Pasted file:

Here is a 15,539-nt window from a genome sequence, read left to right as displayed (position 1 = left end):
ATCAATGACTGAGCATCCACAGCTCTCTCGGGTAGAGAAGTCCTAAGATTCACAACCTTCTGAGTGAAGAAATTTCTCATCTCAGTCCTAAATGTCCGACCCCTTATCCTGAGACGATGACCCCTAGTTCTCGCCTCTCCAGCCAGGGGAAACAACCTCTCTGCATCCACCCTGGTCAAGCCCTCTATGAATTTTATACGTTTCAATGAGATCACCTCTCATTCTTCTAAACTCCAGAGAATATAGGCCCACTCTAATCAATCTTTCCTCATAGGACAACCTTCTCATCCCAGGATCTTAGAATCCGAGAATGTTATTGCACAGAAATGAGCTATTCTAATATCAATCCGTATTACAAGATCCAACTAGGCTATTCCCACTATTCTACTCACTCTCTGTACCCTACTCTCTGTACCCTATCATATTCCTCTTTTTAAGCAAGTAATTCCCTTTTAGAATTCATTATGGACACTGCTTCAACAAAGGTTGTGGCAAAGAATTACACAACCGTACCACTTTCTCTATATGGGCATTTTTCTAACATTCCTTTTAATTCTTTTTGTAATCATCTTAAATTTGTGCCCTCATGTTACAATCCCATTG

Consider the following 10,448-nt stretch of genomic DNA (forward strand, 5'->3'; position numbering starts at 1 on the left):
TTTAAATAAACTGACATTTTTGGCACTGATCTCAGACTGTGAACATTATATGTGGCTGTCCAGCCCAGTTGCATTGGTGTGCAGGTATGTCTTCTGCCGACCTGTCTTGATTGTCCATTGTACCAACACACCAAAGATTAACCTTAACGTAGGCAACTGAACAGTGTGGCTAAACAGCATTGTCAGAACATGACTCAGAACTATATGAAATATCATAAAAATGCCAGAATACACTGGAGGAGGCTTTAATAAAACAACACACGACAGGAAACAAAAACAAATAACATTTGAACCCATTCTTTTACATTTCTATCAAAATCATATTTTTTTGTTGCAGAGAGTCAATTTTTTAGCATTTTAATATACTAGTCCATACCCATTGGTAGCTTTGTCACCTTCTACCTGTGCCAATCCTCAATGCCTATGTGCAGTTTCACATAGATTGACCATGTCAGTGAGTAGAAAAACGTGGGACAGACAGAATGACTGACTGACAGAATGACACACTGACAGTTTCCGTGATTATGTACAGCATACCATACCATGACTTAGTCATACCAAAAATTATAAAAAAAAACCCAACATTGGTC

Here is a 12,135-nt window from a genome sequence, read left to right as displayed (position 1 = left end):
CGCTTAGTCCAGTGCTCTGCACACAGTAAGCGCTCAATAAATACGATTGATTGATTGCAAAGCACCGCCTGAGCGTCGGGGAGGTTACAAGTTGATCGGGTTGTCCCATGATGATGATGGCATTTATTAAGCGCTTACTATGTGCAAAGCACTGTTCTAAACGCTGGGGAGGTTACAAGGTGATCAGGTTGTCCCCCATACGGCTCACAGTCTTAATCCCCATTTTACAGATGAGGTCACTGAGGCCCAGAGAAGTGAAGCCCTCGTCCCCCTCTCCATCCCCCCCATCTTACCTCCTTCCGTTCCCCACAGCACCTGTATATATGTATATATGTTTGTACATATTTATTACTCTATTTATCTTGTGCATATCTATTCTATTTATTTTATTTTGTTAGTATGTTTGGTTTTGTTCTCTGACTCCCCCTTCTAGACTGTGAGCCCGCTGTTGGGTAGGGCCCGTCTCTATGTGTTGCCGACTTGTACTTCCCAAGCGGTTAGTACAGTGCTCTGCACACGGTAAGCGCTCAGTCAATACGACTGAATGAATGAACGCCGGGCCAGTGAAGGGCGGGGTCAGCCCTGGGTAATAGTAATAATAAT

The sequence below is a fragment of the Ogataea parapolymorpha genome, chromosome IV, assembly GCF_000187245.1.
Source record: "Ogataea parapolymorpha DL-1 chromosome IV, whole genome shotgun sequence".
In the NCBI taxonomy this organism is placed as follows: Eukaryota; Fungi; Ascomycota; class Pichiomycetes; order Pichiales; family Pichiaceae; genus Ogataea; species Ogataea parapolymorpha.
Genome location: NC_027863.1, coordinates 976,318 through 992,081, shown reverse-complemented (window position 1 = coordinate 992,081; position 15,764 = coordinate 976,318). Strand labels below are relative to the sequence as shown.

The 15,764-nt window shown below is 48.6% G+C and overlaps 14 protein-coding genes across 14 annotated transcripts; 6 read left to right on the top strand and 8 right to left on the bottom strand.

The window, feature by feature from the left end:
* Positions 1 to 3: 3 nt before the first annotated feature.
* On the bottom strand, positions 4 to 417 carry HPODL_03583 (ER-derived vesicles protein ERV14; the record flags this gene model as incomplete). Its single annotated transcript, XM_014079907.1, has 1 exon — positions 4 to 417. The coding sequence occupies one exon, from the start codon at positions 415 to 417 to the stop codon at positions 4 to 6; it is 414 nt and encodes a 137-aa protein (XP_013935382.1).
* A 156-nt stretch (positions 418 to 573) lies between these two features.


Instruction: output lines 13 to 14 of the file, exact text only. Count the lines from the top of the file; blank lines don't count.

* Positions 1 to 3: 3 nt before the first annotated feature.
* On the bottom strand, positions 4 to 417 carry HPODL_03583 (ER-derived vesicles protein ERV14; the record flags this gene model as incomplete). Its single annotated transcript, XM_014079907.1, has 1 exon — positions 4 to 417. The coding sequence occupies one exon, from the start codon at positions 415 to 417 to the stop codon at positions 4 to 6; it is 414 nt and encodes a 137-aa protein (XP_013935382.1).